With their waving facial barbels, catfish are very much a case of a face that only a mother could love, and a new species first found in India in 2003 is no exception to the rule – and has other bizarre features that have scientists wondering if this is an entirely new subfamily of fish.
Specifically, ichthyologists are finding the bulldoggy-faced Kryptoglanis shajii from Kerala impossible to classify within known families of catfish, thanks to a unique skeletal structure completely unlike that of its piscine cousins.
A family of species may be divided into one or more subfamilies – that is the science of taxonomy, classifying life forms into this or that family. The family of cats, for instance, is called felidae and includes everything from the kitty purring on your face in the morning to lions. In the case of Kryptoglanis shajii, it's definitely a catfish, scientists agree – just not one like any other.
Even on the outside, the Kryptoglanis is weird. It has, for instance, no dorsal fin. While on the fins it does have – they have no spines. It has four sets of barbels, which are those taste bud-coated facial tentacles we humans find so revolting – most catfish have less.
Also, while other catfish – being bottom feeders – have mouths directed downward or at least straight, this one's is directed upward, and it has a terrific underbite to boot – its lower jaw protrudes.
Think that's strange? Its eyes are subcutaneous – which means they're beneath the skin, and it has four rows of very sharp teeth, indicating that for all its diminutive size – it seems to max out at the size of your pinkie – it's a fierce predator.
Now, using digital x-ray tomography, researchers led by Dr John Lundberg at Drexel University in Philadelphia looked inside the weird creature, which was first caught in a well but normally dwells in subterranean rivers. Many species of catfish do the same. But in this case, Lundberg says certain bones are so strangely shaped they may be unique, not just among catfish but all fish.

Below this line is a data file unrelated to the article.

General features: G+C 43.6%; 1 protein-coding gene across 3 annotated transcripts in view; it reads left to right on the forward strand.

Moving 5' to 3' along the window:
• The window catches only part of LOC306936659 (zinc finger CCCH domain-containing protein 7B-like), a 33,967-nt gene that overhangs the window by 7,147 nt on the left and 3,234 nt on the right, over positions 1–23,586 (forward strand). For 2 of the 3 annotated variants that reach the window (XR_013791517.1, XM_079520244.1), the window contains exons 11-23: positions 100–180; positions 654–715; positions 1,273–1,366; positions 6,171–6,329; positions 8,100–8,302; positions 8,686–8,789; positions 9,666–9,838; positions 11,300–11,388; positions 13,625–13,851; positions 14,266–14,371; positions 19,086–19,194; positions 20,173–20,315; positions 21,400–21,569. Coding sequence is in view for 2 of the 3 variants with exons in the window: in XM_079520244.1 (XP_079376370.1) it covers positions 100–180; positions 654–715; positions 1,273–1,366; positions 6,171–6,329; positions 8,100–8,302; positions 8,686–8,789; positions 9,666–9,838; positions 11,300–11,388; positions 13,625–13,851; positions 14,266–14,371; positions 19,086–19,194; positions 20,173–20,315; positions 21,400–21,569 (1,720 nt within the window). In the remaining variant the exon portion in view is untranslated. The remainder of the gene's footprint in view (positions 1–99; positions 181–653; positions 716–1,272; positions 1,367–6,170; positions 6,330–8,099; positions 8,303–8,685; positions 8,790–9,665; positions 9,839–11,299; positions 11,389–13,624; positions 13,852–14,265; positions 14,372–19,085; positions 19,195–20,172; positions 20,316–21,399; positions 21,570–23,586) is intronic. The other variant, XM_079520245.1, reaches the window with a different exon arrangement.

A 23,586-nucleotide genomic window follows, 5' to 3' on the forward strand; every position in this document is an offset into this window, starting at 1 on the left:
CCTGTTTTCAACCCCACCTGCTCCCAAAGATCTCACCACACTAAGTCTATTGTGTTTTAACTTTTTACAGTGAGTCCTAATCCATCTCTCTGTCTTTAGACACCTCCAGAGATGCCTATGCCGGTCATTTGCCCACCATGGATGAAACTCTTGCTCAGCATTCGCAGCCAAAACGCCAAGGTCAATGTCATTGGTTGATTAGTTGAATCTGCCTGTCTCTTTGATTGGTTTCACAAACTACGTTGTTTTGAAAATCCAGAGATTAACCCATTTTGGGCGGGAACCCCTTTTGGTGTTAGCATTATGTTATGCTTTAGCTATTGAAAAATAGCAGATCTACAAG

Hence, Kryptoglanis defies classification. One solution for that conundrum is to create a new family entirely. Lundberg says the Kryptoglanis probably eats small invertebrates and insect larvae. He says it has adapted to its environment, but is so unlike any other catfish it may end up occupying a scientific family of its own.
That very proposal was touted in a paper on the fish's bone structure, published last month in the journal Ichthyological Exploration of Freshwater: "Our osteological analysis of Kryptoglanis demonstrates that this genus cannot be accommodated into any known catfish family, and we therefore propose the new family, Kryptoglanidae, for it," wrote a team of English and Indian scientists headed by Ralf Britz.
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